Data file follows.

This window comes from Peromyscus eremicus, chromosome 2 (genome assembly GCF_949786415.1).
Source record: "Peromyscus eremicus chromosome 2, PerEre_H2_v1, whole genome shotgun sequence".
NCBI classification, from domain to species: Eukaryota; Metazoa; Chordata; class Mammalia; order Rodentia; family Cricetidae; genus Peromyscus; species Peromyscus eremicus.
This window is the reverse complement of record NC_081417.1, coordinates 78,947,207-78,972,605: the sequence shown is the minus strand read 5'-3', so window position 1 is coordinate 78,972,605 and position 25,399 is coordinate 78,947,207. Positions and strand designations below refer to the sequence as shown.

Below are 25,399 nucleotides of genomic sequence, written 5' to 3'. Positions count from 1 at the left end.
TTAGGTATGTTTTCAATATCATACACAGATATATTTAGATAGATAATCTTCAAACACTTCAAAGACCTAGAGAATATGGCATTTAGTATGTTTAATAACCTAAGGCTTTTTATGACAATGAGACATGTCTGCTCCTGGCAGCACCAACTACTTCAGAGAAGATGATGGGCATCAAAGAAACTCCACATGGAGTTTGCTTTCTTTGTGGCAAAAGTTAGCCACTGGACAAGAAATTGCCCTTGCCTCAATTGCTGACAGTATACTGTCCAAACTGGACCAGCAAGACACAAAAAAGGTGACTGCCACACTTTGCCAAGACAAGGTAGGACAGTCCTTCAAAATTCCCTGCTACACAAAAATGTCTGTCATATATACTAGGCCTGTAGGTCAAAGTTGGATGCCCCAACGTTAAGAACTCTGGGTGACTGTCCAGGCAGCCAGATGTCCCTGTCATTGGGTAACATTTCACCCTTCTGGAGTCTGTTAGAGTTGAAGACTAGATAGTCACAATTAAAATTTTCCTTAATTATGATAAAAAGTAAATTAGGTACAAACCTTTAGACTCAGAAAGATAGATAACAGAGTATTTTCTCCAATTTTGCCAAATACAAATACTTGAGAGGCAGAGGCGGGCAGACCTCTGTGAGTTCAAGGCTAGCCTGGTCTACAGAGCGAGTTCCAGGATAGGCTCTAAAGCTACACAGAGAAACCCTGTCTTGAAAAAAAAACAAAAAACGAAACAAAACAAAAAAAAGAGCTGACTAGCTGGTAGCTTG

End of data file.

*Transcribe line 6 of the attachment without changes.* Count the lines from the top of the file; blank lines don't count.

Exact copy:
TTAGGTATGTTTTCAATATCATACACAGATATATTTAGATAGATAATCTTCAAACACTTCAAAGACCTAGAGAATATGGCATTTAGTATGTTTAATAACCTAAGGCTTTTTATGACAATGAGACATGTCTGCTCCTGGCAGCACCAACTACTTCAGAGAAGATGATGGGCATCAAAGAAACTCCACATGGAGTTTGCTTTCTTTGTGGCAAAAGTTAGCCACTGGACAAGAAATTGCCCTTGCCTCAATTGCTGACAGTATACTGTCCAAACTGGACCAGCAAGACACAAAAAAGGTGACTGCCACACTTTGCCAAGACAAGGTAGGACAGTCCTTCAAAATTCCCTGCTACACAAAAATGTCTGTCATATATACTAGGCCTGTAGGTCAAAGTTGGATGCCCCAACGTTAAGAACTCTGGGTGACTGTCCAGGCAGCCAGATGTCCCTGTCATTGGGTAACATTTCACCCTTCTGGAGTCTGTTAGAGTTGAAGACTAGATAGTCACAATTAAAATTTTCCTTAATTATGATAAAAAGTAAATTAGGTACAAACCTTTAGACTCAGAAAGATAGATAACAGAGTATTTTCTCCAATTTTGCCAAATACAAATACTTGAGAGGCAGAGGCGGGCAGACCTCTGTGAGTTCAAGGCTAGCCTGGTCTACAGAGCGAGTTCCAGGATAGGCTCTAAAGCTACACAGAGAAACCCTGTCTTGAAAAAAAAACAAAAAACGAAACAAAACAAAAAAAAGAGCTGACTAGCTGGTAGCTTG